# binary # with a binary place

Decimal #s can have a decimal place, so can binary #s have a binary place? Such as:

0.1, 1.1, 10.1, 11.1

I think this can be. In fact I want to say that I am sure. Several HS teachers and other smart contacts since have all said NO.

Of course they can. 0.001, for example, equates to 1 x 2[sup]-3[/sup] = 1/2[sup]3[/sup] = 1/8

Sure binary numbers can have a binary point. 0.1 would be 1 * 2[sup]-1[/sup] or 1/2.

0.01 would be 02[sup]0[/sup] + 02[sup]-1[/sup] + 1*2[sup]-2[/sup] or 1/4.

1/5 = .00110011… (I think)

and .111111111111111111111111111… = 1

In fact each next place to the right is 1/2 the previous place, just as in decimal, the places are 1/10 the one to the left. In decimal, .125 evaluates as 1 * 1/10 + 2 * 1/100 + 5 * 1/1000. For binary, .1101 would evaluate as 1 * 1/2 + 1 * 1/4 + 0 * 1/8 + 1 * 1/16.

You are certainly correct. Given the reservation you express, I’m not actually convinced that you’re sure.

There are two types of binary data values commonly used in computers, especially in 3-D games. The first is called floating point, which is the binary equivalent of something like 3.2x10 to the 3rd power.

Here’s a site that explains the more common type of float used in a computer:
http://www.psc.edu/general/software/packages/ieee/ieee.html

There’s another type called fixed point. Fixed point arithmetic is commonly used in older 3-D games because the floating point performance of the processors at the time wasn’t so great, and integers didn’t have enough precision. Fixed point arithmetic is generally not supported natively by the CPU, unlike integer and floating point. However, fixed point math basically boils down to integer operations, which then get processed by the integer portion of the CPU. Integer math is much simpler than floating point math, so the integer performance of a cpu is usually much better than the floating point performance.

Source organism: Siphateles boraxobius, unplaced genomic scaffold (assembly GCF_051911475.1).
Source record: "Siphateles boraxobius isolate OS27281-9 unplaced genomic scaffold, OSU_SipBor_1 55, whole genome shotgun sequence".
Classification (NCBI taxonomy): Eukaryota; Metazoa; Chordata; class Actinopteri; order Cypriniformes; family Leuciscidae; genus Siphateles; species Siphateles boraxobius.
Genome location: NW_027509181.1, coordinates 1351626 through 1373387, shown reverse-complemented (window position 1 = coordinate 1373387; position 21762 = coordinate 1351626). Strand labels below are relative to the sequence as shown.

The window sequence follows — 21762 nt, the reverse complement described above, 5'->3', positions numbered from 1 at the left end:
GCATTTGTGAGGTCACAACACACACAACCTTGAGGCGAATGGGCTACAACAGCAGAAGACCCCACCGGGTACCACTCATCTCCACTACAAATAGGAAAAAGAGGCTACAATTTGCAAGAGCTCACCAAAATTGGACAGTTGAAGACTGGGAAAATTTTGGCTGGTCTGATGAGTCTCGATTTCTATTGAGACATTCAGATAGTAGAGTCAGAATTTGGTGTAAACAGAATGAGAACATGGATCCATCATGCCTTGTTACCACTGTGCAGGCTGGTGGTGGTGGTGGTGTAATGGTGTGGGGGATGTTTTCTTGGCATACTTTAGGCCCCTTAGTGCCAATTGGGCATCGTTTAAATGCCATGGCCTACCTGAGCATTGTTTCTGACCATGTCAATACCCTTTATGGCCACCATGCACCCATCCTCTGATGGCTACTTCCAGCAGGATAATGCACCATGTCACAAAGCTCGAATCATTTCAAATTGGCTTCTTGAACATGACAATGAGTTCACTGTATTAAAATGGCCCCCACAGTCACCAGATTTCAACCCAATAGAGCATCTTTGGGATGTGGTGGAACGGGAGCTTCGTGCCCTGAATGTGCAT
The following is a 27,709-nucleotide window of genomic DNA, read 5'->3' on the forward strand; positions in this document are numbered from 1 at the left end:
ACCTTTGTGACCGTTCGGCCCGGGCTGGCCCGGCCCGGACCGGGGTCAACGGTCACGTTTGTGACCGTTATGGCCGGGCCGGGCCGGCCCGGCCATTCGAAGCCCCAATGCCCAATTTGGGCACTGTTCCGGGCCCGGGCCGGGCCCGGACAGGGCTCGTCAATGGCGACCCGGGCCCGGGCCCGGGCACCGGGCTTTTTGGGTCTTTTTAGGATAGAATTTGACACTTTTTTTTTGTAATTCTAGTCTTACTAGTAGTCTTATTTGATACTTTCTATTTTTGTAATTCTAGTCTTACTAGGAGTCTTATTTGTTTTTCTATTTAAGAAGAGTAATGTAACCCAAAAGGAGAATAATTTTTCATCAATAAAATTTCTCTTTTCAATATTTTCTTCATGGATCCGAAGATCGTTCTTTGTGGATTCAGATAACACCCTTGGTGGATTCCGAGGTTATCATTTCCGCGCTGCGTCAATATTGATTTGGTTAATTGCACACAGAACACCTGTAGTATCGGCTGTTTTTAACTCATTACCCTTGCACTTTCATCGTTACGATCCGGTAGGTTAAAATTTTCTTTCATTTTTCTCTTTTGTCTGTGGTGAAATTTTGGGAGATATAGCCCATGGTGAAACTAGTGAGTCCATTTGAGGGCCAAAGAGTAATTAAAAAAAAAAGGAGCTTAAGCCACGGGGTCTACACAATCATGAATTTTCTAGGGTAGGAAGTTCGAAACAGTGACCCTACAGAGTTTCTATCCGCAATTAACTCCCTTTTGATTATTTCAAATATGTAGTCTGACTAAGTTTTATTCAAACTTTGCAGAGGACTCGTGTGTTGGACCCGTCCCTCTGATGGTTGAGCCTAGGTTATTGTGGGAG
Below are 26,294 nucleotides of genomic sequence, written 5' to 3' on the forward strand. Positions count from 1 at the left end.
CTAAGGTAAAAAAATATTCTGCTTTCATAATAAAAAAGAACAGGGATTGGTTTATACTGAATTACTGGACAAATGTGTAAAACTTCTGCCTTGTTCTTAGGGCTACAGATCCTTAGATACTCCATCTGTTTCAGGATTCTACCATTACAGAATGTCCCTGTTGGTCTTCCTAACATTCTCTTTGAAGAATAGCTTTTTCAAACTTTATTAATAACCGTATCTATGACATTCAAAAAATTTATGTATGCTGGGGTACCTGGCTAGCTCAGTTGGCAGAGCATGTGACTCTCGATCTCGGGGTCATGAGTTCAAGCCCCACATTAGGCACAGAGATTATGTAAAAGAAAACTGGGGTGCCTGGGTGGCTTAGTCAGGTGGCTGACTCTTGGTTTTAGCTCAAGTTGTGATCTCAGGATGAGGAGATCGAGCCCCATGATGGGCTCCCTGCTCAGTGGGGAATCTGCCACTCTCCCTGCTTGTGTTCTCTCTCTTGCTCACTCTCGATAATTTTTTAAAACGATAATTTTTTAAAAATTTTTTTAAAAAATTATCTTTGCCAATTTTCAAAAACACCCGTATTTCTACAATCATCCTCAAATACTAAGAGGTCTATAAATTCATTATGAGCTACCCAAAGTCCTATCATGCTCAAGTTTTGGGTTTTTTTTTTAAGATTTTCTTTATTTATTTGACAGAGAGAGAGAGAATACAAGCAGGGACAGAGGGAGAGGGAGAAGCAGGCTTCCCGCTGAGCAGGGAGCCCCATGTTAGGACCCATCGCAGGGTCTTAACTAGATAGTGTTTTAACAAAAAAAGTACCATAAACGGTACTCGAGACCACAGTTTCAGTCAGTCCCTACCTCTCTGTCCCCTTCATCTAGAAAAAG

A fixed point number in binary is the equivalent of having a decimal with a fixed point, like for example if you had 3 digits before the point and 3 digits after. In this example, the number 3 would be 003.000 (stored as a 3 and a 0), and the number 1/4 would be 000.250 (stored as 0 and 250 by the computer).

This site has more details:
http://www.embedded.com/98/9804fe2.htm

This site relates fixed point arithmetic to 3-d graphics. It seems to think a 486 is a relatively fast processor, which kind of indicates how old the article is.
http://www.gameprogrammer.com/4-fixed.html

The only difference between the computer versions of floating point and fixed point arithmetic and the mathematical paper and pencil type equivalents is that the computer just truncates and loses stuff when it runs out of places to hold the bits.

This is one of those lovely times when you get to tell your HS teachers they are wrong.

Well, u were right. After all those people who I have talked with over the years all saying NO. But now I have the Straight Dope.

In base r, the point that separates the negative and non-negative powers is referred to as the radix point.

And for the uber-geek :D, pi in binary is (approximately)

11.0010010000111111011010101.

(Binary has decimal points for as long as you can divide by two.)